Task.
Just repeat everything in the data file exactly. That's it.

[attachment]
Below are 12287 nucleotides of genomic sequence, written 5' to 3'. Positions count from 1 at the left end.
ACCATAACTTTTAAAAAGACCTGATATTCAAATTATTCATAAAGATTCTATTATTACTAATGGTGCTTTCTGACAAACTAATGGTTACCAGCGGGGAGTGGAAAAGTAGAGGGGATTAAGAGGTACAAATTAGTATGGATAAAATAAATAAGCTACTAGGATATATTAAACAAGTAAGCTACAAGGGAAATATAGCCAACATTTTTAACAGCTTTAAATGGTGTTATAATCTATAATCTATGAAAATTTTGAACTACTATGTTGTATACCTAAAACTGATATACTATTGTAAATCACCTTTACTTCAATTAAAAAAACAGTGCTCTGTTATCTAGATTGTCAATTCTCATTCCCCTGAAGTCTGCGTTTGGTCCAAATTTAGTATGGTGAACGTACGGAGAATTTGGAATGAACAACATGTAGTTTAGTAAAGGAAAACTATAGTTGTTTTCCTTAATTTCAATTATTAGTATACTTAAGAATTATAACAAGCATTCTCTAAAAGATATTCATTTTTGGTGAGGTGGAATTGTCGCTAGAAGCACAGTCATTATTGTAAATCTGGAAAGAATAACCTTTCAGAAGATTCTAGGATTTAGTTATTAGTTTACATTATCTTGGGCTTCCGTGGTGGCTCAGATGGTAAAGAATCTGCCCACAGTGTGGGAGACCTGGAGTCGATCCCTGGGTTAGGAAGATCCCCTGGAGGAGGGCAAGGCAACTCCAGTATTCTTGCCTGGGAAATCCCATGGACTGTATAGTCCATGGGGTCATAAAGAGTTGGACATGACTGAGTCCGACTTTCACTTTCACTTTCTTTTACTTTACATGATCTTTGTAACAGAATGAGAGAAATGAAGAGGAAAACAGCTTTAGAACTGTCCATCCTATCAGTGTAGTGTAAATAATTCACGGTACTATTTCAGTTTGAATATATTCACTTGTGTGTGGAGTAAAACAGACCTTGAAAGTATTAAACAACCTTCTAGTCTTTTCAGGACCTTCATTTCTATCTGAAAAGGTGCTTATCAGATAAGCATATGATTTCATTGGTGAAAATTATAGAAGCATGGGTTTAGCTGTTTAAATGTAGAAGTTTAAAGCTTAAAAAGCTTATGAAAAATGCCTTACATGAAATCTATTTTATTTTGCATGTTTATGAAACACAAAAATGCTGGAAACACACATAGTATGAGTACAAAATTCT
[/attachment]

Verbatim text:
Below are 12287 nucleotides of genomic sequence, written 5' to 3'. Positions count from 1 at the left end.
ACCATAACTTTTAAAAAGACCTGATATTCAAATTATTCATAAAGATTCTATTATTACTAATGGTGCTTTCTGACAAACTAATGGTTACCAGCGGGGAGTGGAAAAGTAGAGGGGATTAAGAGGTACAAATTAGTATGGATAAAATAAATAAGCTACTAGGATATATTAAACAAGTAAGCTACAAGGGAAATATAGCCAACATTTTTAACAGCTTTAAATGGTGTTATAATCTATAATCTATGAAAATTTTGAACTACTATGTTGTATACCTAAAACTGATATACTATTGTAAATCACCTTTACTTCAATTAAAAAAACAGTGCTCTGTTATCTAGATTGTCAATTCTCATTCCCCTGAAGTCTGCGTTTGGTCCAAATTTAGTATGGTGAACGTACGGAGAATTTGGAATGAACAACATGTAGTTTAGTAAAGGAAAACTATAGTTGTTTTCCTTAATTTCAATTATTAGTATACTTAAGAATTATAACAAGCATTCTCTAAAAGATATTCATTTTTGGTGAGGTGGAATTGTCGCTAGAAGCACAGTCATTATTGTAAATCTGGAAAGAATAACCTTTCAGAAGATTCTAGGATTTAGTTATTAGTTTACATTATCTTGGGCTTCCGTGGTGGCTCAGATGGTAAAGAATCTGCCCACAGTGTGGGAGACCTGGAGTCGATCCCTGGGTTAGGAAGATCCCCTGGAGGAGGGCAAGGCAACTCCAGTATTCTTGCCTGGGAAATCCCATGGACTGTATAGTCCATGGGGTCATAAAGAGTTGGACATGACTGAGTCCGACTTTCACTTTCACTTTCTTTTACTTTACATGATCTTTGTAACAGAATGAGAGAAATGAAGAGGAAAACAGCTTTAGAACTGTCCATCCTATCAGTGTAGTGTAAATAATTCACGGTACTATTTCAGTTTGAATATATTCACTTGTGTGTGGAGTAAAACAGACCTTGAAAGTATTAAACAACCTTCTAGTCTTTTCAGGACCTTCATTTCTATCTGAAAAGGTGCTTATCAGATAAGCATATGATTTCATTGGTGAAAATTATAGAAGCATGGGTTTAGCTGTTTAAATGTAGAAGTTTAAAGCTTAAAAAGCTTATGAAAAATGCCTTACATGAAATCTATTTTATTTTGCATGTTTATGAAACACAAAAATGCTGGAAACACACATAGTATGAGTACAAAATTCT